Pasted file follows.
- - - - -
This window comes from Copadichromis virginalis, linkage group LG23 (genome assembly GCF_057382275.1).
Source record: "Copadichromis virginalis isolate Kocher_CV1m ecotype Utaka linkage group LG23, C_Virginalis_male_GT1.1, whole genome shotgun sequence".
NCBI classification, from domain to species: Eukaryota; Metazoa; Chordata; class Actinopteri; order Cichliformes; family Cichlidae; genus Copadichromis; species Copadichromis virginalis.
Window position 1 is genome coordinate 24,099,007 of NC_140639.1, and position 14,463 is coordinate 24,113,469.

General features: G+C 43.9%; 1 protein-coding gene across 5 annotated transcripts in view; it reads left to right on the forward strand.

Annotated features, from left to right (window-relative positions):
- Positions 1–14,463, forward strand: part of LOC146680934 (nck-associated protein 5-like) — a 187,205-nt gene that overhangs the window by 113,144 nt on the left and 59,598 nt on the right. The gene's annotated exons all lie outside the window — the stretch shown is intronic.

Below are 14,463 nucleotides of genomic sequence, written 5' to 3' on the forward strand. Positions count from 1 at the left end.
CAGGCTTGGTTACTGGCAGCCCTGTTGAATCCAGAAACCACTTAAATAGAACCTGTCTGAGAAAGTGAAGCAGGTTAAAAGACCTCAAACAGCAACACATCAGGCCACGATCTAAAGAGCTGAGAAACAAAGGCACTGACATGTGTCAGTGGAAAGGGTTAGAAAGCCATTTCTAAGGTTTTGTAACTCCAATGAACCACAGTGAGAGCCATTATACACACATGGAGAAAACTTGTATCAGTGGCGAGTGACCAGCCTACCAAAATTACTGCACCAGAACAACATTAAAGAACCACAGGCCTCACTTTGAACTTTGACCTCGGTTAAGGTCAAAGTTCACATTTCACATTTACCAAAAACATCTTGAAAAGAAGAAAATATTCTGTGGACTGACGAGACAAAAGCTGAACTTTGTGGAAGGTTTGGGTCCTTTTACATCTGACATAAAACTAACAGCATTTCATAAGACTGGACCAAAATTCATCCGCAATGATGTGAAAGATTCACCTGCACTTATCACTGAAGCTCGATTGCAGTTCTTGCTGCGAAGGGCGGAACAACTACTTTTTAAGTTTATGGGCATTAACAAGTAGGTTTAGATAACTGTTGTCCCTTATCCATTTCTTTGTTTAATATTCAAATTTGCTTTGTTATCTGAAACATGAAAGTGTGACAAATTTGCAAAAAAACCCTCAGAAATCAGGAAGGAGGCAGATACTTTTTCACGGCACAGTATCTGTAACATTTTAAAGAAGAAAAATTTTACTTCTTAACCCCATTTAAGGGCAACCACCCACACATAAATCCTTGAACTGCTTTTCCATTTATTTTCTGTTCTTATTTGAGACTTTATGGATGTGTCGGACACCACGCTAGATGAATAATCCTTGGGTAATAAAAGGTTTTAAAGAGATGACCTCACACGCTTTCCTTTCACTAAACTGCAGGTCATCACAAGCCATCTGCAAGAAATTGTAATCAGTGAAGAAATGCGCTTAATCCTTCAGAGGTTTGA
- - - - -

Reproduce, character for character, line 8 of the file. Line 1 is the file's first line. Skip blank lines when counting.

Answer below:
Below are 14,463 nucleotides of genomic sequence, written 5' to 3' on the forward strand. Positions count from 1 at the left end.